Grateful for his leadership through Britain’s “darkest hour” in World War II, the queen offered him a title of nobility and a seat in the House of Lords, but Churchill refused.
Inheriting a title would dash his son’s hope for a political career of his own, since noblemen can’t be elected to the House of Commons.
As it turned out, Randolph Churchill never succeeded in politics after all. But in 1955, as a prominent British journalist, Randolph was still widely expected to follow in his father’s famous footsteps, perhaps all the way to No. 10 Downing St.
In October of that year, according to Noonan’s research, Randolph passed through Oklahoma City as a correspondent for The Times of London, reporting on the early back-room maneuvering of those seeking to become the Democratic nominee in the 1956 presidential election.
Oklahoma’s Gov. Gary was backing New York Gov. Averell Harriman, a leading candidate who also happened to be friends with Churchill from his time as the U.S. ambassador to Britain.
While in town, did Randolph drop into a bar near Tinker Air Force Base?
Was he looking for company?
“He certainly knew people who were known to hang out there,” Noonan says. “He was famous. He was well-connected. It all fits.”
‘Had to figure out’
She can’t prove it, Noonan admits.
No records include Randolph’s name. And no DNA test has been conducted, although Noonan says she would welcome it.
Her birth mother, now elderly, has refused to talk to her. And Randolph died in 1968 at the age of 57.
The only written evidence comes from a former DHS official, now deceased, who signed a hand-written statement after Noonan asked if her suspicions were correct.
In the brief statement, the official describes a meeting in which Randolph Churchill signed adoption papers. But the official confirmed Randolph’s identity only after Noonan broached the name first.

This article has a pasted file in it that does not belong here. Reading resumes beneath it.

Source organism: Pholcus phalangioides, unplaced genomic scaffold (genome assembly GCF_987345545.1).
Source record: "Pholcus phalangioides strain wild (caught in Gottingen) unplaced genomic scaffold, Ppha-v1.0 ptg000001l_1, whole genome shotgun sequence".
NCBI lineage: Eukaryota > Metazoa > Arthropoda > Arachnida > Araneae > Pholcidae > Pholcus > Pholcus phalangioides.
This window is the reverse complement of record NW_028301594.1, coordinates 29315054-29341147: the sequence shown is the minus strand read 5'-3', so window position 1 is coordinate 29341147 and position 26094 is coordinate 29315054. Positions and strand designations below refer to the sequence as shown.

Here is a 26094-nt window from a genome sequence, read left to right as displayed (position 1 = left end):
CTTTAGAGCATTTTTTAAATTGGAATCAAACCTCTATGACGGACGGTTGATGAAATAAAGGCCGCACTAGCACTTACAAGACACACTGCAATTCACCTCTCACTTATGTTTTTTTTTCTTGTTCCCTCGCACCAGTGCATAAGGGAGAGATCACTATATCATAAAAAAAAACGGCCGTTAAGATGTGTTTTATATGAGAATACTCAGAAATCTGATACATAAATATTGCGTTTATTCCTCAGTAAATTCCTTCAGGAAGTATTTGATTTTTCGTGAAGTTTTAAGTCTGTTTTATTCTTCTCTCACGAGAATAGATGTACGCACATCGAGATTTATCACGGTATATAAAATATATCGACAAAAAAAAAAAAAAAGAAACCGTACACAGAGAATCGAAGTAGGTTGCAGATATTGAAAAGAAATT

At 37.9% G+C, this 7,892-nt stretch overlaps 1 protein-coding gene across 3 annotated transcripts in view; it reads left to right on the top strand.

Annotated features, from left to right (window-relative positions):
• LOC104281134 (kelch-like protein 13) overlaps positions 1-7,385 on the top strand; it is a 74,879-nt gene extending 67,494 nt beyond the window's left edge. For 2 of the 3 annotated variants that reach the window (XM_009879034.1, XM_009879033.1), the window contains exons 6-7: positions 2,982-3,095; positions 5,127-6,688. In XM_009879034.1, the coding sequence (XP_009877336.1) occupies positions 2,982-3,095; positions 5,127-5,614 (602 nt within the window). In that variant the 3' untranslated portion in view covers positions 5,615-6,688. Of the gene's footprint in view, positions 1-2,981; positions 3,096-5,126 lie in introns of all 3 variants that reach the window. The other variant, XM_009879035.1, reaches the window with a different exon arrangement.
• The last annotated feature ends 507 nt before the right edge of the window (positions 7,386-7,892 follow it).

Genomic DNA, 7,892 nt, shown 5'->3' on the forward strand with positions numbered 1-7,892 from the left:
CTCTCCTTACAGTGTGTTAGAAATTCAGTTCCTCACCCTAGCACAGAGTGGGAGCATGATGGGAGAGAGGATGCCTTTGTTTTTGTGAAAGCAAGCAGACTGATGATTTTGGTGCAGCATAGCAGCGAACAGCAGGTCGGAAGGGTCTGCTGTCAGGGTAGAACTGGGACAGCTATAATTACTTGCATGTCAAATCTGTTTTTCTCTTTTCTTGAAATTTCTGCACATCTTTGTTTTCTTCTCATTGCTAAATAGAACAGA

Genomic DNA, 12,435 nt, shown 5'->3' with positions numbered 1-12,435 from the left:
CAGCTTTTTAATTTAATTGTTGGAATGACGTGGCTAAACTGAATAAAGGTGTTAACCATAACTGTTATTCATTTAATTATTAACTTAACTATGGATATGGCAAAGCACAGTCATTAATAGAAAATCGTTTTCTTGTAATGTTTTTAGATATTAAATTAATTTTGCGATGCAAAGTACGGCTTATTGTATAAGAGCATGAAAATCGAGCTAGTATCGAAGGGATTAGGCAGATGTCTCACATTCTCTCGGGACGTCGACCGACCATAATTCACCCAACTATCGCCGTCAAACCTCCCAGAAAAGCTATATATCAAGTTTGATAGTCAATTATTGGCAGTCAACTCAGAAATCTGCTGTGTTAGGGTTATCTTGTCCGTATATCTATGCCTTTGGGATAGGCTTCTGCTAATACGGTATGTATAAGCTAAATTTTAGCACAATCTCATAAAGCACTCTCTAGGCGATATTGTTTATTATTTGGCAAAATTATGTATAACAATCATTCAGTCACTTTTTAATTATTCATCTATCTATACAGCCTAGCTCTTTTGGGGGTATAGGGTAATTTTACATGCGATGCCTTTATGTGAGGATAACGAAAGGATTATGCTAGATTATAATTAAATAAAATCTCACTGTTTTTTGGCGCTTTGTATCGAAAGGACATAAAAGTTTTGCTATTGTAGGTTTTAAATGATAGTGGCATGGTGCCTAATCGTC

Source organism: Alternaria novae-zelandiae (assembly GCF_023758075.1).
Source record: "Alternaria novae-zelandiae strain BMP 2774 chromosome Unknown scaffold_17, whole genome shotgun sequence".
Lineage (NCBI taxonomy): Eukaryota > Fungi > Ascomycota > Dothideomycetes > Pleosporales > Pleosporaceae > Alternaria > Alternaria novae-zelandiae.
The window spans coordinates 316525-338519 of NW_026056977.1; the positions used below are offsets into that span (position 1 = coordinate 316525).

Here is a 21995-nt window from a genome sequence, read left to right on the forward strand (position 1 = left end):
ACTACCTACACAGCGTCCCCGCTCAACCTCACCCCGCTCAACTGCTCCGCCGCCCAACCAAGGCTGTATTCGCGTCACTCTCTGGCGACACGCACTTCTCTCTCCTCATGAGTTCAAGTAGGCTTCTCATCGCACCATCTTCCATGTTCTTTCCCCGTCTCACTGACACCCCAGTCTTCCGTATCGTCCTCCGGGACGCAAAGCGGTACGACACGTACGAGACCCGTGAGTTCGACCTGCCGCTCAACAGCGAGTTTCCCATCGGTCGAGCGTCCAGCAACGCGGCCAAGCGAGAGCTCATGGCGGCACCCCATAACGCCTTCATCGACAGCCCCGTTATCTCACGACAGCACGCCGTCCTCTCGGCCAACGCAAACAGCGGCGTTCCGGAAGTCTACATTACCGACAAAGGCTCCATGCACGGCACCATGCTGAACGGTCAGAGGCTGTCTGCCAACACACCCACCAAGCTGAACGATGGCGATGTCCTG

“No one used the name Churchill with me,” Noonan says. “It was something I had to figure out.”
In photographs, she resembles Randolph, Noonan says. And when making a point, she tends to raise an eyebrow, the way Winston had a well-known habit of doing.
“Will anybody else believe it? I don’t know,” Noonan says. “But it explains so much about me. Now I can look at myself and know why I’m the way I am.”
In a nationwide poll in 2002, the British public chose Winston Churchill as “the greatest Briton of all time.”
His political career began in 1900, when he was elected as a Conservative member of Parliament. He first entered the British Cabinet eight years later.
Churchill became prime minister during the early months of World War II, and quickly won affection among both Britons and Americans, inspiring courage during what he described as his country’s “darkest hour,” the German bombing campaign over the summer of 1940.
One of his most famous quotes was said in praise of the airmen who defended British cities: “Never in the field of human conflict was so much owed by so many to so few.”
He died Jan. 24, 1965, at age 90.